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Linq to sql, ctx.submitchanges progress

January 2, 2011 1 comment

Linq to sql provides no default mechanism for tracking progress of the ctx.submitchanges() method.

This can be troublesome if you are using batch import with linq to sql (which is not the best practice by itself).

I asked question on the stackoverflow
http://stackoverflow.com/questions/4563828/linq-to-sql-submitchangess-progress

Response to the similar question was to divide inserts into multiple ctx.submitchanges() methods. This would work fine, but I needed transactions (all inserts or none)

I can get total number of inserts by using ctx.GetChangeSet().Inserts.Count;

Using ActionTextWriter class I found on
http://damieng.com/blog/2008/07/30/linq-to-sql-log-to-debug-window-file-memory-or-multiple-writers

I was able to track progress of the inserts using following snippet of code

ctx.Log = new ActionTextWriter(s => {
  if (s.StartsWith("INSERT INTO"))
    ReportProgress();
});

Linq to sql will write to the log file every sql statement. if the statements begins with INSERT INTO, that’s new insert.

Evertything I need for the progress bar is here 🙂

Also, performance wise, I’m reporting progress for every 10 000 inserted records. Refreshing screen too often can be slow sometimes.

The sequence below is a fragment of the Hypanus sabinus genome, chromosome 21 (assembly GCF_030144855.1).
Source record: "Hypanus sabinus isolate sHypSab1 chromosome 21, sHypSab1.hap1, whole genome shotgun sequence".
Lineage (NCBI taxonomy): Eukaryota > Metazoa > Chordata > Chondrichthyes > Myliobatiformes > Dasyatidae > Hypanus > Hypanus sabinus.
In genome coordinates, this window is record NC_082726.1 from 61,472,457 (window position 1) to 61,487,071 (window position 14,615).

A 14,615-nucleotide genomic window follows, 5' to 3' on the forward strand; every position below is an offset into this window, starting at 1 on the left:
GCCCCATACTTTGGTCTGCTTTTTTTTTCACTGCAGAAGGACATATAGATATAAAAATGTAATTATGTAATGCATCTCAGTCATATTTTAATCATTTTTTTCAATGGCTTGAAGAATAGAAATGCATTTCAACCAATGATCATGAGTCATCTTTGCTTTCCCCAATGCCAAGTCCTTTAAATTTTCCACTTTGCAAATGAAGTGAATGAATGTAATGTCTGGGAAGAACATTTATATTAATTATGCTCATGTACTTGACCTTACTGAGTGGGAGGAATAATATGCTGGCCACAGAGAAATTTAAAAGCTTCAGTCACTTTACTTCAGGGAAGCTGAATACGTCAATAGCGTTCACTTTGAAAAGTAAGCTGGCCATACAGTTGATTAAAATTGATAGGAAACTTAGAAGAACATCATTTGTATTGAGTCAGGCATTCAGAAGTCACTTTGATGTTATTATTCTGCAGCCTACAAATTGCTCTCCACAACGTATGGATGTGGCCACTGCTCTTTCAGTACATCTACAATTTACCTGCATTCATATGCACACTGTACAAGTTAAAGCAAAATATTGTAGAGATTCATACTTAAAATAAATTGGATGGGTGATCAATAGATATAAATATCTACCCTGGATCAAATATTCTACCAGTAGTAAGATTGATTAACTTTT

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Why foreign keys are important

October 14, 2010 Leave a comment

On one project, about two years ago, we have decided that we didn’t need relations in relational database.

So we deleted them. We just used tables for storage, almost like flat files.

At first, programming was easy, but then, we started implementing logic for relational integrity, and that was no easy task. We had to implement every “relation” manually in code…

After a while, we started using relations again. Relations are there for a reason. Sometimes it’s a pain in the neck to deal with them. But, it’s even worse without them.

In relational databases, just use relations. Many smart people have figured that out. Smarter than me, that’s for sure.

P.S. document databases also have some kind of “nesting” relations built-in.

Categories: Databases, Software design